Different Theories Of Psychology And Human Behaviour

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Before going into the details of the topic psychology and human behaviour, it is pertinent to understand the background of the given topic.

Understanding the motives and actions of individuals is what makes the study of human behaviour so challenging. Human behaviour and the many forms it can take are the subject of countless theories. For many reasons, including better illuminating social patterns and individual decision-making processes, an appreciation for the complexities of human behaviour is of paramount importance.

One’s ability to position themselves and understand how others see, interpret, and adapt to their respective environments greatly improves with knowledge of human behaviour.

What is human behavior in psychology?

Take into account a wrapped gift. Even though you can’t see what’s inside the package, there are still hints you can use to figure out what it is. These include the package’s size, shape, weight, sound when shaken, and whether or not it feels solid or soft. By keeping an eye on all of these indicators, you can reasonably infer the current situation.

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Human nature is fickle like that. Your outward actions and words reveal your inner state. Since psychologists can’t see inside people’s heads to gauge their mental states, they’ve always had to rely on observations of their actions to draw conclusions. However, after Ivan Pavlov introduced the concept of conditioning to the world in the early 1900s, the study of behaviour took on new significance.

Different theories of human behavior

Conditioning is one of the most widely held theories regarding human behaviour. Conditioned behaviour results from repeated exposure to a desired environment. Different people may respond more strongly to one of the two main types of conditioning.

Naturally, there can be ethical or moral debates about conditioning people to behave a certain way, especially if that behaviour is counter to the conditioned person’s best interests. Then there are those who argue that everyone has a predetermined character flaw that dictates their behaviour.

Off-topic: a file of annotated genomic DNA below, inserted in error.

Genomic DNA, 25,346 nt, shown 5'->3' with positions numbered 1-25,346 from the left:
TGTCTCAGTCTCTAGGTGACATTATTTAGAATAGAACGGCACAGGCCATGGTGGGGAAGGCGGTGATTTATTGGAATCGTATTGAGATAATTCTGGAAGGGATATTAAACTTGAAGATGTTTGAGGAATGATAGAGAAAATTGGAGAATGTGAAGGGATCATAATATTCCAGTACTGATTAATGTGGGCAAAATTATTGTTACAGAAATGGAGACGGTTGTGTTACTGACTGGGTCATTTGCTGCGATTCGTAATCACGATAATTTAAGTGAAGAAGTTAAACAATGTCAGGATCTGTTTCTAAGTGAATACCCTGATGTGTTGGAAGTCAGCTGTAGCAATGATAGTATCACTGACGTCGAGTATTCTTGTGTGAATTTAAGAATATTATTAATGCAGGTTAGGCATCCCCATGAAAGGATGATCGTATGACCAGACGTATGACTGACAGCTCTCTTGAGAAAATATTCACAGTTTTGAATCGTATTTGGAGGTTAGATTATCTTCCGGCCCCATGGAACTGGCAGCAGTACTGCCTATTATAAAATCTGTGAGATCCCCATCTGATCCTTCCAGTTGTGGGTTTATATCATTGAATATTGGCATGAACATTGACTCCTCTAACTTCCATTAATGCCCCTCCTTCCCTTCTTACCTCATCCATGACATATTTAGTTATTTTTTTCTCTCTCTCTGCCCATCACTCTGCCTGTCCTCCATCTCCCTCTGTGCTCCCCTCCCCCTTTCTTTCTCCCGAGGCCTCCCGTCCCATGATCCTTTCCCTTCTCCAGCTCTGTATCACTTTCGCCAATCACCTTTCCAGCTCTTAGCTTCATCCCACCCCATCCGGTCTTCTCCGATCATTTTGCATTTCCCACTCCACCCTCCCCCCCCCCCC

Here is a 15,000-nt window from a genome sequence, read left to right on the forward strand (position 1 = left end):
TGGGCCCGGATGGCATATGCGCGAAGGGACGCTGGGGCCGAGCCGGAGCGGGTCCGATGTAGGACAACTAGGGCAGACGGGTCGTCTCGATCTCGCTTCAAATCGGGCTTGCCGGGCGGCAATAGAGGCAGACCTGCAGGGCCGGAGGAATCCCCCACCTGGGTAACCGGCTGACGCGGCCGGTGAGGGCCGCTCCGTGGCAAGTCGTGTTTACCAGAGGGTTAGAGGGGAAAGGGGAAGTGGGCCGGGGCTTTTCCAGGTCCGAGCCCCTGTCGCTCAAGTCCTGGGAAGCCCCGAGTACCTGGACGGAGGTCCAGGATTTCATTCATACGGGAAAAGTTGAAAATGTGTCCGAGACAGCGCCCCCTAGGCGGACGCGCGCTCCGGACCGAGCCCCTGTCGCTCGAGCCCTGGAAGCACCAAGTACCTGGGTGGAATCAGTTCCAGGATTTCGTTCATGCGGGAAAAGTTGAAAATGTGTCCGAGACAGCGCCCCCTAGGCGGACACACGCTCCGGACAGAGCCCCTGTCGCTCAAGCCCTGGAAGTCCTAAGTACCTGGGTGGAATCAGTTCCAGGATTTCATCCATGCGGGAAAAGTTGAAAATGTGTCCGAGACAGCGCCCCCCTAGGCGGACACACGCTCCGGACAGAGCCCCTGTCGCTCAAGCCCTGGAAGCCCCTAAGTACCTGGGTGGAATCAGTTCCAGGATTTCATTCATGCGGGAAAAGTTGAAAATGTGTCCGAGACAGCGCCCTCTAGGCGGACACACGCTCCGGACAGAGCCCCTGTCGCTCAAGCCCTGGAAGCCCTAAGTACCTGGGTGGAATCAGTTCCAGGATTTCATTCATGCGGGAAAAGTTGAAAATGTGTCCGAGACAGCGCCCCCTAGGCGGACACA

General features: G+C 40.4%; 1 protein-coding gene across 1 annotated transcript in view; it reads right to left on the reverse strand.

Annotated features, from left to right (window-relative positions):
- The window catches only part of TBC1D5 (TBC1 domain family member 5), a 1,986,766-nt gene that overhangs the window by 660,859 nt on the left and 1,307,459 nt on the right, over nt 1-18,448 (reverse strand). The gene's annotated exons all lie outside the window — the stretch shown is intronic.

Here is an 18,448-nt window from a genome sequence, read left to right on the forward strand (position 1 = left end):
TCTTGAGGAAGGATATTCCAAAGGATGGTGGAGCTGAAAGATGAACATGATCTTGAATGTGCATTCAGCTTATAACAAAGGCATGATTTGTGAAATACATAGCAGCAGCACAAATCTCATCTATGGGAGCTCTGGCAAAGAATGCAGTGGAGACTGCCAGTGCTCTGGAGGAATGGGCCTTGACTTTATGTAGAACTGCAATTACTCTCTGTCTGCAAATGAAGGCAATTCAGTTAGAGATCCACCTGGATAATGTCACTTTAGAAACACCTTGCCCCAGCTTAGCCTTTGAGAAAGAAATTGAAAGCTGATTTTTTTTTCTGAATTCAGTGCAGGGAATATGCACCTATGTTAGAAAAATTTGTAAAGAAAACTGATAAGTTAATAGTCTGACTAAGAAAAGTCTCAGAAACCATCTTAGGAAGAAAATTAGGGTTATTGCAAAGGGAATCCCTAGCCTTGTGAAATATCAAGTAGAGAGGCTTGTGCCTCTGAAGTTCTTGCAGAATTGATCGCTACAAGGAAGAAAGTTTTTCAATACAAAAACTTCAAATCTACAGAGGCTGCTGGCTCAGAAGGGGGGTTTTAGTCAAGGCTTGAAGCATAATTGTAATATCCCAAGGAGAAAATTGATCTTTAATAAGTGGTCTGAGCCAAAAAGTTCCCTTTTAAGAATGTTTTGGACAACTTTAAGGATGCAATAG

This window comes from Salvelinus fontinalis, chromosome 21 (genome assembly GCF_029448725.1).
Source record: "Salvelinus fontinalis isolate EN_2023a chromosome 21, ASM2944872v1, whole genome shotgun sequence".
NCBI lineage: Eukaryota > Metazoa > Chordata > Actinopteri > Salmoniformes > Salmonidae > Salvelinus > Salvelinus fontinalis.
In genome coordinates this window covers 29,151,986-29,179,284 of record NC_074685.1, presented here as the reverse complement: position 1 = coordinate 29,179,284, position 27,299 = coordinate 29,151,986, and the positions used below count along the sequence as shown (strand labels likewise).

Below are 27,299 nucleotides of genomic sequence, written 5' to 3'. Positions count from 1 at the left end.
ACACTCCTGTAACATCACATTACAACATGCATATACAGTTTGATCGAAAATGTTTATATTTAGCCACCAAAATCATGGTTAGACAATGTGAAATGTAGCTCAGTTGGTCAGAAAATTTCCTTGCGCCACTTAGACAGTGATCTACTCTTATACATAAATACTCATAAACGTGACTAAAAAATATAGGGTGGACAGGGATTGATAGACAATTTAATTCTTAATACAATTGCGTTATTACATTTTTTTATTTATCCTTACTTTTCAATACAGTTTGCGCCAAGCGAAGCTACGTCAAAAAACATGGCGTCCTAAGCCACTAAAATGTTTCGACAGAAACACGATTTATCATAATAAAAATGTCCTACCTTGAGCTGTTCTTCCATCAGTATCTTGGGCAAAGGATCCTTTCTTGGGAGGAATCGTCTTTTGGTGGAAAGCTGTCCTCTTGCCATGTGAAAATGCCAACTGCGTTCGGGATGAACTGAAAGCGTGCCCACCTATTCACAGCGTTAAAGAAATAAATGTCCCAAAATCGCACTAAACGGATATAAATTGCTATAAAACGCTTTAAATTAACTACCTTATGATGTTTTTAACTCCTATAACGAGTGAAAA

Classical conditioning

Associating stimuli with desired outcomes is the hallmark of classical conditioning. As a result, people are more likely to engage in actions that will bring them happiness and satisfaction when subjected to this type of conditioning. Someone is more likely to be a nonconformist and take risks, for instance, if they find that they are more successful when they go with their gut rather than the book.

It is not necessary for a single agent to initiate classical conditioning. This sort of conditioning can come from repeated exposure to a particular setting or culture.

Operant conditioning

To put it simply, operant conditioning uses both positive and negative reinforcement to shape people’s actions. Those who repeatedly run afoul of the law for the same transgressions are more likely to associate rule breaking with negative outcomes. Similarly, if you consistently study for exams and perform well, you’ll associate studying with good results.

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People’s natural inclination is to avoid unpleasant experiences and seek out those that bring them joy and contentment. These are some of the mechanisms proposed to explain the effects of classical and operant conditioning on human behaviour.


Cognition is a widely held belief in the field of human behaviour, which states that people’s actions are driven by their own thoughts, inner judgement, motivations, etc. The internal struggles, thoughts, and emotions of an individual are given significant weight in this theory, which argues that these factors ultimately manifest themselves in the outward behaviour of an individual.

Mental health studies, psychological studies, and other types of research provide substantial support for cognitive theories that explain human behaviour. Everything we see in the material, physical world today had its origin in the thoughts of one person.

Human behaviour and its types

These days, many different explanations for human behaviour are commonplace. Knowing these theories is helpful, but so is knowing the different kinds of human behaviour and what motivates them. Human beings are a diverse and complex species, so it is likely that many people will fit into more than one category.